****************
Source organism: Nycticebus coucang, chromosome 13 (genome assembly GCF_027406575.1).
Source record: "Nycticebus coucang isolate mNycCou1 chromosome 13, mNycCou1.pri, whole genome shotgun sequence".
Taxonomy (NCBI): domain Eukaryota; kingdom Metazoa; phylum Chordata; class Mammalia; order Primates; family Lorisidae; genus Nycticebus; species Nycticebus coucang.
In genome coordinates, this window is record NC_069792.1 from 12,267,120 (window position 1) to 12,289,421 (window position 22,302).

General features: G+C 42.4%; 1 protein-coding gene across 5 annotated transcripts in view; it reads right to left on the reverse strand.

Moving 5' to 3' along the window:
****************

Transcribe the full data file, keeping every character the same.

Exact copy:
Source organism: Nycticebus coucang, chromosome 13 (genome assembly GCF_027406575.1).
Source record: "Nycticebus coucang isolate mNycCou1 chromosome 13, mNycCou1.pri, whole genome shotgun sequence".
Taxonomy (NCBI): domain Eukaryota; kingdom Metazoa; phylum Chordata; class Mammalia; order Primates; family Lorisidae; genus Nycticebus; species Nycticebus coucang.
In genome coordinates, this window is record NC_069792.1 from 12,267,120 (window position 1) to 12,289,421 (window position 22,302).

General features: G+C 42.4%; 1 protein-coding gene across 5 annotated transcripts in view; it reads right to left on the reverse strand.

Moving 5' to 3' along the window: